Surrogacy is a method of assisted reproduction that helps intended parents start families when they otherwise could not. Intended parents pursue surrogacy for several reasons and come from all different backgrounds. All intended parents work with a gestational surrogate, a woman who carries a child to term and today we had a chance to catch up with Dr. Marcy Maguire of RMANJ for some Q&A. Below you will find some great insight that can help most people understand how the process works.
What happens during the process?
First, there is a matching process wherein couples will evaluate and match with a gestational carrier (ie surrogate). This process includes thorough health and psychological evaluations of the carrier. Couples also interview the carriers directly prior to finalizing a match.
After a couple and their gestational surrogate has matched, an attorney reviews the contract between the couple and the carrier.
The female intended parent (the genetic mother of the child) then undergoes an in vitro fertilization cycle. IVF involves taking hormonal medication for approximately a week and a half to encourage a cohort of oocytes (eggs) to become mature. These oocytes are retrieved through a minor surgery done under sedation anesthesia. The oocytes are fertilized with the woman’s partner’s sperm and the resulting embryos are grown in culture for about 5 days. At that time, the couple may elect to screen their embryos for genetic abnormalities (such as Down Syndrome) if desired. The couple’s embryos are then cryopreserved.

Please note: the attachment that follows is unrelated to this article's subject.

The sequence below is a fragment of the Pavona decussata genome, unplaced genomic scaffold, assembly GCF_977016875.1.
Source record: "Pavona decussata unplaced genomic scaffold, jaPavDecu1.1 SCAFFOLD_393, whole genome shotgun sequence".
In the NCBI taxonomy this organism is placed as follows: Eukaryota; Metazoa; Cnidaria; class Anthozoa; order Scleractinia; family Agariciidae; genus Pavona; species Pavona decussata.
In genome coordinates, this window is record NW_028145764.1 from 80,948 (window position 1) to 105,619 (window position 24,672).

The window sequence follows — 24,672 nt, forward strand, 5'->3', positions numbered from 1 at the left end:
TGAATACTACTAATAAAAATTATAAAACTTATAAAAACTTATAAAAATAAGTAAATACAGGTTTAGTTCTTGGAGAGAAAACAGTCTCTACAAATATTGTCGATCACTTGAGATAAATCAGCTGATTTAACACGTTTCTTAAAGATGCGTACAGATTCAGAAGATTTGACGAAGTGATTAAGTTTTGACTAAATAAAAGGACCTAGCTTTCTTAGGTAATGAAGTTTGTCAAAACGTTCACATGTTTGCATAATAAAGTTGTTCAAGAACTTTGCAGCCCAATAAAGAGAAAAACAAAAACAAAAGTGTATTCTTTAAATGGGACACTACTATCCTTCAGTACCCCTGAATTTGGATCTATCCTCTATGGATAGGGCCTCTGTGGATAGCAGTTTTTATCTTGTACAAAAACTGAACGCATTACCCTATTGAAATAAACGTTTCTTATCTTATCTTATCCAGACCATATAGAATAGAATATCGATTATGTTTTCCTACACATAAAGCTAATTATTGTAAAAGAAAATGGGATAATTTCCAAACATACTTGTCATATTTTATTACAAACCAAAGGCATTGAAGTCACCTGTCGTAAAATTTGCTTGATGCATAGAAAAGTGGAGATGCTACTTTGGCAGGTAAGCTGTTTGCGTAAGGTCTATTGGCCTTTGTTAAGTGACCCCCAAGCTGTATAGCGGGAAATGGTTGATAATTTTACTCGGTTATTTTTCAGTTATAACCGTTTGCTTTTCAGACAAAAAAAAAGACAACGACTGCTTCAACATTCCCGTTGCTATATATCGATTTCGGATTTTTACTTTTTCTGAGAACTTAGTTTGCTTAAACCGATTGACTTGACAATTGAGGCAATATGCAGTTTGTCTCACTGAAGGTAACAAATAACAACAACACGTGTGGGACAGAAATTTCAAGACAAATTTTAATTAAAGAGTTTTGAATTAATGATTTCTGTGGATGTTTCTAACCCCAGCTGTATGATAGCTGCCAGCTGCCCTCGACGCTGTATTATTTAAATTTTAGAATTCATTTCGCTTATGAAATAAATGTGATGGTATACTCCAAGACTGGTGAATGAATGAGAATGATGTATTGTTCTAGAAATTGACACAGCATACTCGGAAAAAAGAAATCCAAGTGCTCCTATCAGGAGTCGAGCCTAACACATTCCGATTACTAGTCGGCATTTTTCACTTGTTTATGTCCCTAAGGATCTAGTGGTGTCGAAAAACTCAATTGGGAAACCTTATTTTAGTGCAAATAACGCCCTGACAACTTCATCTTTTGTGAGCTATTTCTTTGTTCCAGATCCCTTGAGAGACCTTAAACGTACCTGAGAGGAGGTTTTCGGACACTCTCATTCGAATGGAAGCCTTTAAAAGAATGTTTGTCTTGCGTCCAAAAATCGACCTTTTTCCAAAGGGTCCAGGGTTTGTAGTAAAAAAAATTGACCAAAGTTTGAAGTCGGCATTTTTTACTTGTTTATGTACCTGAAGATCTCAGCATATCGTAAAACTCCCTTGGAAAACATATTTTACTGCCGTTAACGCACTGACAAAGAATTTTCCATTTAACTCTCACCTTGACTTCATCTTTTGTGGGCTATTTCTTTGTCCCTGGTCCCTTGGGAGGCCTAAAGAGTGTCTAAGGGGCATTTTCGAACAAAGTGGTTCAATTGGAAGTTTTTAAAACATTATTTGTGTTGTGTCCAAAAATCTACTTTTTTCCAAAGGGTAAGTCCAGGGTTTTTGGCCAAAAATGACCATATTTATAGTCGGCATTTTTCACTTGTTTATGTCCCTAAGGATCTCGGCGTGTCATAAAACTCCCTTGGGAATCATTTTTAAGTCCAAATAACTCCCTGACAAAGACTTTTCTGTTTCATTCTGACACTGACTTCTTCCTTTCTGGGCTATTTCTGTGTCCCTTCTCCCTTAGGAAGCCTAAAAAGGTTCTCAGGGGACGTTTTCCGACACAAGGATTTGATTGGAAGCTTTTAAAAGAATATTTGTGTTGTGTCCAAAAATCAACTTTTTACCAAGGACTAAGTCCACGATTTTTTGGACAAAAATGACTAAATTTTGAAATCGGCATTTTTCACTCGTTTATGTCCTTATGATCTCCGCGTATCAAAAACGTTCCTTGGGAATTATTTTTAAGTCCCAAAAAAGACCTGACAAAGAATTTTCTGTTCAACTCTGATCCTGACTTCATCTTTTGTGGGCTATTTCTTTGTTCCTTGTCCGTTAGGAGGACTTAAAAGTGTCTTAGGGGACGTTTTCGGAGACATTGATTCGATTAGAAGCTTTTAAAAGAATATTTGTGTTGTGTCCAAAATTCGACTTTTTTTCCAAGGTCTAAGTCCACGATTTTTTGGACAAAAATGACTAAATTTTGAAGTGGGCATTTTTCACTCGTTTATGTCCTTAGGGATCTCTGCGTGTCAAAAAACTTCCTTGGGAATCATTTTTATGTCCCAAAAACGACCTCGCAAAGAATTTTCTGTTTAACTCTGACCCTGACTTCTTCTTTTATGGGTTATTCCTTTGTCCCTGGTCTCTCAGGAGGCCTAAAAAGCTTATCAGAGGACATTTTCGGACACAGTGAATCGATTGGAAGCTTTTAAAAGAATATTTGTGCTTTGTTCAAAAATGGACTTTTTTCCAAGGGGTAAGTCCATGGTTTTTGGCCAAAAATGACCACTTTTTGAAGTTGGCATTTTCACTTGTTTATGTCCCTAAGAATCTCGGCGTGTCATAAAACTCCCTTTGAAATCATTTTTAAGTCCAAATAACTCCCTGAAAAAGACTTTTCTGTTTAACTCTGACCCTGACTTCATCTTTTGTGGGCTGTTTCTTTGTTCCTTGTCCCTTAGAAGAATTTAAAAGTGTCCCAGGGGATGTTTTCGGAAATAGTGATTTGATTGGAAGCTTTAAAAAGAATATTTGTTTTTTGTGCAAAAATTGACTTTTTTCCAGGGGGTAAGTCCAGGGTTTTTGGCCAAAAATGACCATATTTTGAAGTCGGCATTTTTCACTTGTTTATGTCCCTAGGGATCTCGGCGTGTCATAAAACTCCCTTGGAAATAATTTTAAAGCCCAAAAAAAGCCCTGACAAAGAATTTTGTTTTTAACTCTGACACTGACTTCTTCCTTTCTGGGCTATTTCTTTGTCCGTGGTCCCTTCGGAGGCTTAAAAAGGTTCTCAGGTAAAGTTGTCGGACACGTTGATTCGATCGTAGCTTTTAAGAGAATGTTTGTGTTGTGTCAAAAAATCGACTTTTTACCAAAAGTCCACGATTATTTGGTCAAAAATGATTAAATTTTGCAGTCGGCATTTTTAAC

Once a cohort of embryos has been cryopreserved, the gestational carrier’s portion of the treatment begins. She will take hormonal medication to prepare her uterus for implantation. After about two and a half weeks of hormonal medication, the carrier undergoes and embryo transfer. Within about 1 week the couple and the carrier will know if the carrier became pregnant from the transfer.
The couple will be able to follow the gestational carrier throughout her pregnancy. Typically the couple will be present at the time of transfer, during multiple prenatal visits and present for the birth of their child.
What are some important things couples should keep in mind when using a surrogate?
Because legal issues can arise when carriers deliver outside of the country or even in certain states within the US, it is important that prospective couple choose a reputable fertility clinic/gestational carrier agency to ensure the process runs smoothly.
Couples will often select gestational carriers who have had successful pregnancies in the past. This increases the chance that the carrier will be able to maintain a full term, healthy pregnancy.
How much does it typically cost?
$75,000 to $125,000 (includes medical and psychological screenings, legal costs, gestational carrier compensation, maternity insurance policy, IVF cycle and cycle medications). Learn more about affording fertility care.
What can women do to ensure that the surrogate doesn’t take their baby? (Are there legal documents that are signed in advance?)
There are very important legal documents to sign in advance. It is critical that couples select a carrier service that is well versed in the complicated legal issues surrounding gestational surrogacy. Couple should avoid carriers who plan to deliver the babies outside of the US. There are also certain states in the USA which are less favorable for delivery of a child through gestational surrogacy.